"We have to think of out of box solutions," says Singh. "Routine solutions will not do, some risks have to be taken."
"It was partly facilitated by the Sarva Shiksha Abhiyan through which substantial resources come from the central government," he says, "but which did not make much progress since 2001 and only got a fillip after 2005-2006 with this government."
To provide a further boost scholarships are being provided to girls who pass the matriculation examination.
Two hundred thousand volunteers were roped for a campaign to make 4 million women literate, keeping in mind the 2011 Census which would reflect the state's literacy percentage.
Since adult illiteracy is no longer a national problem like it was in the 1990s and has largely been confined to the Hindi heartland -- Bihar, western Uttar Pradesh, Madhya Pradesh -- Principal Secretary, HRD, Anjani Kumar Singh says the state government started the Akshar-Anchal campaign which was subsequently boosted by Sakshar Bharat, a central government scheme.
"This demystified the view that such schemes cannot be done by government volunteers. We thought that all human beings want to do some good, and by and large the reports show that success rate is 60%, 70%."
Bribes for securing appointments, village mukhiyas (headmen) tearing up meritorious applications to make way for their candidates are criticisms heard along the way in a state where half the entire goverment staff is employed by the department of education alone.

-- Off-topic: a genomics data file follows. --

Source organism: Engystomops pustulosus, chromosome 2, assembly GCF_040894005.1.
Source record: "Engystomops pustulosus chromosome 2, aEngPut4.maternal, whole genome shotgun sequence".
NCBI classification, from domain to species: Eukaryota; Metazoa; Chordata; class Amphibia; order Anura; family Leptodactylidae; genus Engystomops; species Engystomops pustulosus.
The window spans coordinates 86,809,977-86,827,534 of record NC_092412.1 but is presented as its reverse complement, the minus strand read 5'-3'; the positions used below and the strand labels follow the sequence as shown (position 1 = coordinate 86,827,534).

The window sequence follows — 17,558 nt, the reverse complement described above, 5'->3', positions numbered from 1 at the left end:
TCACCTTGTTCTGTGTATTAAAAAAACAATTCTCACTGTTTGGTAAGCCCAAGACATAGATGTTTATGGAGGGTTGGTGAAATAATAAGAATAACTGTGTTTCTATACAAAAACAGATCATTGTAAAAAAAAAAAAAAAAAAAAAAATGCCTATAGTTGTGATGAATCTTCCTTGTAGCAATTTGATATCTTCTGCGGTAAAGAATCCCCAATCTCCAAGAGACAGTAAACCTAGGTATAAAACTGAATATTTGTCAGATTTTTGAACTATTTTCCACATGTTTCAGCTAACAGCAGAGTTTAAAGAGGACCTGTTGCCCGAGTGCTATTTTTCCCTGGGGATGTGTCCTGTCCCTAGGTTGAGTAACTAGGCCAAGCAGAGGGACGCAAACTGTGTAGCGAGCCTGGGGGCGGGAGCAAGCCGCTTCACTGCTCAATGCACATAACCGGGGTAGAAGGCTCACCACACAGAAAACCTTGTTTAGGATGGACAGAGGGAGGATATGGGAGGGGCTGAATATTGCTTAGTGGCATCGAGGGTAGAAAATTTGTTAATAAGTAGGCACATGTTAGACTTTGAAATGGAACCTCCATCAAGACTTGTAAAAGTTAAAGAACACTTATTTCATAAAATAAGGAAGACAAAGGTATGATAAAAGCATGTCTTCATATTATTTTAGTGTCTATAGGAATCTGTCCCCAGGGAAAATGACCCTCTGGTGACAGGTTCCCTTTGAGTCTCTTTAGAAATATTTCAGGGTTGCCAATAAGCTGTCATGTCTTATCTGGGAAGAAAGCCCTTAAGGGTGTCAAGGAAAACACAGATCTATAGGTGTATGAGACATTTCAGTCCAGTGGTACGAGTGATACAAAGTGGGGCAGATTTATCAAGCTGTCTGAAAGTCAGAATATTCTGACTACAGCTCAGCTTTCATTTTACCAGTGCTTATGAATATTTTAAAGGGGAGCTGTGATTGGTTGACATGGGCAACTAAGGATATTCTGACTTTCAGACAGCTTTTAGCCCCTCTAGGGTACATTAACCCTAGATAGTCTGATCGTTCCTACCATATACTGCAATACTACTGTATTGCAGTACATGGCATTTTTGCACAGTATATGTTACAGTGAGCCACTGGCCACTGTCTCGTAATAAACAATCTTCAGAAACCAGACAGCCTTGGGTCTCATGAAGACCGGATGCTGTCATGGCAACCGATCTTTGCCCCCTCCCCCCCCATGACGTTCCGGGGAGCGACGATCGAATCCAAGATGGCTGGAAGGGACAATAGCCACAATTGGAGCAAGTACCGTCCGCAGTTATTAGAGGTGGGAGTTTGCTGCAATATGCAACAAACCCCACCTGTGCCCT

"Society looks at a government scheme as if the government is 'outside' of society. There is no feeling of ownership towards it," says Principal Secretary, HRD, Anjani Kumar Singh, who considers the last five years as the most satisfying in his career as a civil servant along with his two-year stint as a young collector in Dumka, now in Jharkhand state.
"Unless there is ownership and community participation in the real sense," he adds, "government schemes will not become transparent and there will be chances of corruption."
The euphoria about school education notwithstanding, higher education in the state continues to be a mess.
The last few years have seen the setting up of an Indian Institute of Technology, the Chanakya Law University, the Chandragupta Institute of Management, Central University, the National Institute of Fashion Technology and the proposal for reviving the famed Nalanda University has been cleared, but the state's universities that are centres for imparting mass education remain in a very dismal state.
Classical courses like Political Science, Sociology etc have few takers and in-demand courses like Hospitality, Computer Applications and Chartered Accountancy don't have enough teachers.
"In Bihar the higher education infrastructure does not exist anymore," says Gaurav Singh, an IIT and IIM alumnus who has started a management institute in Patna.
"Private effort will be a major part of higher education," he adds, "because the government does not have the right kind of resources to drive higher education."
"Many other states have permitted private universities or legislated a private university act," he says, "The same should happen in Bihar."
"If this government continues (in power if it wins the assembly election), Bihta near Patna is going to be a knowledge hub where 2,200 acres have been acquired for educational institutions," points out Gaurav Singh who sees great optimism in the state.
"The government is in a great hurry because we have lost time," says Principal Secretary, HRD, Anjani Kumar Singh. "Bihar has closed the gap, but it will still take us two or three years."
For a state that is India's most illiterate, its most heartening visible change has been clusters of girls cycling to school.
In this most crucial assembly election, Bihar's future and revival will not only depend on rescuing its people from educational darkness, but setting up better centres of learning for all.